While Australians have amassed staggering levels of savings during the COVID-19 pandemic, economists say this cash pile will fuel a post-lockdown spending spree.
Household savings peaked at more than 20% at the height of the pandemic crisis last year, but have since shifted back to a rate below 10% as the gradual reopening of locked down Victoria and NSW sparked renewed consumer spending.
Financial services firm UBS reported households have amassed an extra $120 billion in deposits since the pandemic first struck, amounting to an average of $6,000 per adult.
Additionally, the Commonwealth Bank has estimated households could be sitting on $230 billion in accumulated savings by the end of this year.
Now, economists suggest that while the massive savings surge by both households and businesses has been one of the defining changes caused by the pandemic, the next year will see a return to consumer spending, with hospitality and travel driving the economic rebound.
This follows data from the ABS released at the start of September showing household saving has already decreased – from 11.6% to 9.7% in the June quarter.
It found household spending increased 1.1% and added 0.6% to growth, driven by spending on services which rose 1.3% as COVID-19 restrictions continued to ease around Australia.
“Domestic demand drove the growth of 0.7% this quarter which saw continued growth across household spending, private investment, and public sector expenditure,” Michael Smedes, head of national accounts at the ABS, said.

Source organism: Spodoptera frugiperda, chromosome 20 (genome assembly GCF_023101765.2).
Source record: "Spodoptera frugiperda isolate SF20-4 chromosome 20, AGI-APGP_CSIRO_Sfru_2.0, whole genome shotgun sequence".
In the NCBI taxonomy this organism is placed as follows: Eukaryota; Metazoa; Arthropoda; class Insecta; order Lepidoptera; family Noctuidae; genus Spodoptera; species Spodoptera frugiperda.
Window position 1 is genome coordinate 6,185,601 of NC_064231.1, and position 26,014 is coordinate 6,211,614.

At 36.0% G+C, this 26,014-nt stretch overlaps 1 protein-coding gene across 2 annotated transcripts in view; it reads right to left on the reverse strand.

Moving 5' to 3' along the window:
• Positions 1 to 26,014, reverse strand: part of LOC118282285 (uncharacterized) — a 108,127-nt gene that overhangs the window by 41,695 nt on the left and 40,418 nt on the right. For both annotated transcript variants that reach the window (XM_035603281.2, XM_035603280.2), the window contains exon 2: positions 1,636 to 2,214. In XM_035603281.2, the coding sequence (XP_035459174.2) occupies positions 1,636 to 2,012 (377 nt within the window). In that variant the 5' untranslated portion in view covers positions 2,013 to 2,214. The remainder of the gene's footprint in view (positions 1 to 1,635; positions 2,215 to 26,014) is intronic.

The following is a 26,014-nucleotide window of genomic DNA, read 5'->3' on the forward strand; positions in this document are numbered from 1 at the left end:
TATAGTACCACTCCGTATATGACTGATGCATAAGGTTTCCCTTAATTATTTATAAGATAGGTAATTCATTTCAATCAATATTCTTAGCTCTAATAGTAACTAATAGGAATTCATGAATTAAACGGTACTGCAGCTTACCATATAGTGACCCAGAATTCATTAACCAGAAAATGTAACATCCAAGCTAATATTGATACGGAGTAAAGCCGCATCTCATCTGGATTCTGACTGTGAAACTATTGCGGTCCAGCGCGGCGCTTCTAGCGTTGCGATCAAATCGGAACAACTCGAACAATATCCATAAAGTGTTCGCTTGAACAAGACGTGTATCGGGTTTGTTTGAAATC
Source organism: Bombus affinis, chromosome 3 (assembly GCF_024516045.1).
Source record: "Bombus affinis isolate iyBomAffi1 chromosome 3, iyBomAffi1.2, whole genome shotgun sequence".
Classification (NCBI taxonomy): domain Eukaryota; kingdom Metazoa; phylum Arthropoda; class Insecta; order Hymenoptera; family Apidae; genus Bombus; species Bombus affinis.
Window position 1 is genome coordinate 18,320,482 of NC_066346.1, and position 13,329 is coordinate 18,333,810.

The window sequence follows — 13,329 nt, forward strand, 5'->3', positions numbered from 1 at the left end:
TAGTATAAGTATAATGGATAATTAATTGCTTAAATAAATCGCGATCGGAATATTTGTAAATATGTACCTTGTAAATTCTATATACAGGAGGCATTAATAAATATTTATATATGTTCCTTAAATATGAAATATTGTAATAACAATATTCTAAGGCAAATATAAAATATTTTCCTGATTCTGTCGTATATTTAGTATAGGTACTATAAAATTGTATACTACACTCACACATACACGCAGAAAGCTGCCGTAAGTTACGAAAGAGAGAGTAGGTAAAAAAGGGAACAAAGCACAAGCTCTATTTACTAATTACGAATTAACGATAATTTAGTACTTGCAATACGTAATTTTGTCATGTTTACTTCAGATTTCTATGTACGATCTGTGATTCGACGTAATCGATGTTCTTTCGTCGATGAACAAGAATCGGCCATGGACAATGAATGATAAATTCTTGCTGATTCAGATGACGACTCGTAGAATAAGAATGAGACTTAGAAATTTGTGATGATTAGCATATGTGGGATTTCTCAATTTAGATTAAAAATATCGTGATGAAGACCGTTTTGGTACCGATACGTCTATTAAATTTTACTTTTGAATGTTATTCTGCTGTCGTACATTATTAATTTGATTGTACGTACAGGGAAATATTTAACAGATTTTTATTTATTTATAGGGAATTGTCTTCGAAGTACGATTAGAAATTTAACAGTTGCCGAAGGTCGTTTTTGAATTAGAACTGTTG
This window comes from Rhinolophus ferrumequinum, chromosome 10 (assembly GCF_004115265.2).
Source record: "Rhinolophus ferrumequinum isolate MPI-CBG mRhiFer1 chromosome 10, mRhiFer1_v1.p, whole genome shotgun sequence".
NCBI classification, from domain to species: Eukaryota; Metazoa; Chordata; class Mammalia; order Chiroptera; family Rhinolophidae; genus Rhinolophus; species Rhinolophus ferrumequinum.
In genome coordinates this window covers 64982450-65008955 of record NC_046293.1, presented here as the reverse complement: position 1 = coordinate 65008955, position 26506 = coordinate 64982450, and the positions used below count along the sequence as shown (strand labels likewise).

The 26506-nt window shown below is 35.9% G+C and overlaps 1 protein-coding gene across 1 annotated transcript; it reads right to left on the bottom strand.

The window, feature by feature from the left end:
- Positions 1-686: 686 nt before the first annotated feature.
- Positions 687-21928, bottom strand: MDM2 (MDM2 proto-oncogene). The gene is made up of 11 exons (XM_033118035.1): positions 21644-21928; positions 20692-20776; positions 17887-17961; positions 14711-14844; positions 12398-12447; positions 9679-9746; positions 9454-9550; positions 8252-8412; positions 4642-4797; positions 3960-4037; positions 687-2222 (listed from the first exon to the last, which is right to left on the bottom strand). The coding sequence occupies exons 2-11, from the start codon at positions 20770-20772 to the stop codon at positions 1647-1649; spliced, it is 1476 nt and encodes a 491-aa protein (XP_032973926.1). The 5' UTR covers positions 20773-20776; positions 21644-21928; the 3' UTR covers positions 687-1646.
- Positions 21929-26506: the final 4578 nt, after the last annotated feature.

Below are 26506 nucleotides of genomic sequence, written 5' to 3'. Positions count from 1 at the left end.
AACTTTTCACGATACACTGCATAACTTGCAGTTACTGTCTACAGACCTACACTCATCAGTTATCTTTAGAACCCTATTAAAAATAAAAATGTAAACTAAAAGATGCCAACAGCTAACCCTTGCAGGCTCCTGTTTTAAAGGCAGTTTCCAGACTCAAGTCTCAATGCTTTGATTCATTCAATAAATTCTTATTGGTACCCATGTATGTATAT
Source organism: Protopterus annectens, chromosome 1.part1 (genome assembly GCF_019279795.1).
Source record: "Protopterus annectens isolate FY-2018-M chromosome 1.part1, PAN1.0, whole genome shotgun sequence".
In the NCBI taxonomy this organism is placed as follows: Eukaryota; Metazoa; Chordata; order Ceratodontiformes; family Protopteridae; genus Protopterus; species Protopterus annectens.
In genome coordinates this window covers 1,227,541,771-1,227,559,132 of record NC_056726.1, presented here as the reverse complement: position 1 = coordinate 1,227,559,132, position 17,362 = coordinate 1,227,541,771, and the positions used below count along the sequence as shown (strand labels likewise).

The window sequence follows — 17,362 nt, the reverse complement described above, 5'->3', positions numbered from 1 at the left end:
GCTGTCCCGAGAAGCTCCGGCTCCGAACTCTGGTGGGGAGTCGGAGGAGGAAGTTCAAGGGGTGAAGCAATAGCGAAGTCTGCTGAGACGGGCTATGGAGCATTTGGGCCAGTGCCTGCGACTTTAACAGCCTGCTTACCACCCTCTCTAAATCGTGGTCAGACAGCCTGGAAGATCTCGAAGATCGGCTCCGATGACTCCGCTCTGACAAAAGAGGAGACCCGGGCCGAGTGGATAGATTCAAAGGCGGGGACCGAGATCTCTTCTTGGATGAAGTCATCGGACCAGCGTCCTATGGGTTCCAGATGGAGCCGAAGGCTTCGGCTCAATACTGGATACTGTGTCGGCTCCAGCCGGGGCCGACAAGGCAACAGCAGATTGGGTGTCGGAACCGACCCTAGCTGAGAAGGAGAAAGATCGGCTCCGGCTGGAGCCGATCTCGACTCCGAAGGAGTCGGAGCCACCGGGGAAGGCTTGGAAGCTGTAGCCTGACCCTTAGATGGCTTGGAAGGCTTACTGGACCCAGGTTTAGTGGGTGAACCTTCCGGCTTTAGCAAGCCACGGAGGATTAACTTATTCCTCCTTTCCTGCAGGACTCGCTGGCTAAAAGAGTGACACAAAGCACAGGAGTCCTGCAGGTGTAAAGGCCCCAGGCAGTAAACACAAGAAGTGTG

“Lockdowns had minimal impact on domestic demand, with fewer lockdown days and the prolonged stay at home orders in NSW only commencing later in the quarter.”
A survey from the Financial Planning Association released this week found the biggest single issue for Australian investors over the next 12 months is to ‘‘hit a savings goal’’, with those aged between 38 and 50 overwhelmingly signaling plans to save more post-lockdowns.
However, overseas economies that have reopened have overwhelmingly seen saving rates decline as people return to pre-pandemic consumption.
July’s US saving rate report saw the headline number fall from 10.1% to 9.4%.
Citi said in recent research it believed consumers would drive the economic recovery in 2022, helped by the build-up in household savings and fiscal stimulus.
Commonwealth Bank economist Gareth Aird told the Sydney Morning Herald households that used the pandemic to repay debt or build up savings would be more likely to spend a higher share of their future income.
Aird suggested spending 15% of these accumulated savings would inject more than $35 billion into household budgets in 2022.
The post Australia's $230 billion in household savings will fuel a post-lockdown spending spree, economists say appeared first on Business Insider Australia.